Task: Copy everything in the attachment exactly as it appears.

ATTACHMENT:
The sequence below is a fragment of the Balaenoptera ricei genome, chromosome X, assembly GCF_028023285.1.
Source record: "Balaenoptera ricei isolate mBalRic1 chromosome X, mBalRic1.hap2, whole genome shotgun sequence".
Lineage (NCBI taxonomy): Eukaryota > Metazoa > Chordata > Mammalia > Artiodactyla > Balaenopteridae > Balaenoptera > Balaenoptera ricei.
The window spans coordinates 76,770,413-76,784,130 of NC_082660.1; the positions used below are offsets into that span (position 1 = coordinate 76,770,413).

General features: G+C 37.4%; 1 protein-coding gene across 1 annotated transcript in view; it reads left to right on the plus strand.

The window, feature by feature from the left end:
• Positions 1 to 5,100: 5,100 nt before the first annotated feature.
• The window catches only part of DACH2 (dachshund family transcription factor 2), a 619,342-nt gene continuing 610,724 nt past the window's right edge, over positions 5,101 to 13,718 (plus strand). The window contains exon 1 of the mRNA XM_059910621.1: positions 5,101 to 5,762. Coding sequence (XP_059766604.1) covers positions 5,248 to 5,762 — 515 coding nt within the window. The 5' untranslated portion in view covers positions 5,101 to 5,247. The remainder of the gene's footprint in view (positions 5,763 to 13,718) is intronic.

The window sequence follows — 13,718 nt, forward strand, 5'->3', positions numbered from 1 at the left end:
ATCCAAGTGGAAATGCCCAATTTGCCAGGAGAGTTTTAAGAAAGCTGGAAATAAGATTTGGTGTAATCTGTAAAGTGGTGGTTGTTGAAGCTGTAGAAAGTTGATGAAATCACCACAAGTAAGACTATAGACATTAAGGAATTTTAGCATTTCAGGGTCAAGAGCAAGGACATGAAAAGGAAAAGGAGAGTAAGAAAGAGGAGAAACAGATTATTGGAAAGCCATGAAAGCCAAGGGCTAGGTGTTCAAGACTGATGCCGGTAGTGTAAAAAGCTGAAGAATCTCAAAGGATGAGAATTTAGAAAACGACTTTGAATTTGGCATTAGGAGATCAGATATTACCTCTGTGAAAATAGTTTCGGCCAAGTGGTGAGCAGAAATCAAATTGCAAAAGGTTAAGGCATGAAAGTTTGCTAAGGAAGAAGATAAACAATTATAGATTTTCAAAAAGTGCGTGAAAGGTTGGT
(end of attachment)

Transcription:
The sequence below is a fragment of the Balaenoptera ricei genome, chromosome X, assembly GCF_028023285.1.
Source record: "Balaenoptera ricei isolate mBalRic1 chromosome X, mBalRic1.hap2, whole genome shotgun sequence".
Lineage (NCBI taxonomy): Eukaryota > Metazoa > Chordata > Mammalia > Artiodactyla > Balaenopteridae > Balaenoptera > Balaenoptera ricei.
The window spans coordinates 76,770,413-76,784,130 of NC_082660.1; the positions used below are offsets into that span (position 1 = coordinate 76,770,413).

General features: G+C 37.4%; 1 protein-coding gene across 1 annotated transcript in view; it reads left to right on the plus strand.

The window, feature by feature from the left end:
• Positions 1 to 5,100: 5,100 nt before the first annotated feature.
• The window catches only part of DACH2 (dachshund family transcription factor 2), a 619,342-nt gene continuing 610,724 nt past the window's right edge, over positions 5,101 to 13,718 (plus strand). The window contains exon 1 of the mRNA XM_059910621.1: positions 5,101 to 5,762. Coding sequence (XP_059766604.1) covers positions 5,248 to 5,762 — 515 coding nt within the window. The 5' untranslated portion in view covers positions 5,101 to 5,247. The remainder of the gene's footprint in view (positions 5,763 to 13,718) is intronic.

The window sequence follows — 13,718 nt, forward strand, 5'->3', positions numbered from 1 at the left end:
ATCCAAGTGGAAATGCCCAATTTGCCAGGAGAGTTTTAAGAAAGCTGGAAATAAGATTTGGTGTAATCTGTAAAGTGGTGGTTGTTGAAGCTGTAGAAAGTTGATGAAATCACCACAAGTAAGACTATAGACATTAAGGAATTTTAGCATTTCAGGGTCAAGAGCAAGGACATGAAAAGGAAAAGGAGAGTAAGAAAGAGGAGAAACAGATTATTGGAAAGCCATGAAAGCCAAGGGCTAGGTGTTCAAGACTGATGCCGGTAGTGTAAAAAGCTGAAGAATCTCAAAGGATGAGAATTTAGAAAACGACTTTGAATTTGGCATTAGGAGATCAGATATTACCTCTGTGAAAATAGTTTCGGCCAAGTGGTGAGCAGAAATCAAATTGCAAAAGGTTAAGGCATGAAAGTTTGCTAAGGAAGAAGATAAACAATTATAGATTTTCAAAAAGTGCGTGAAAGGTTGGT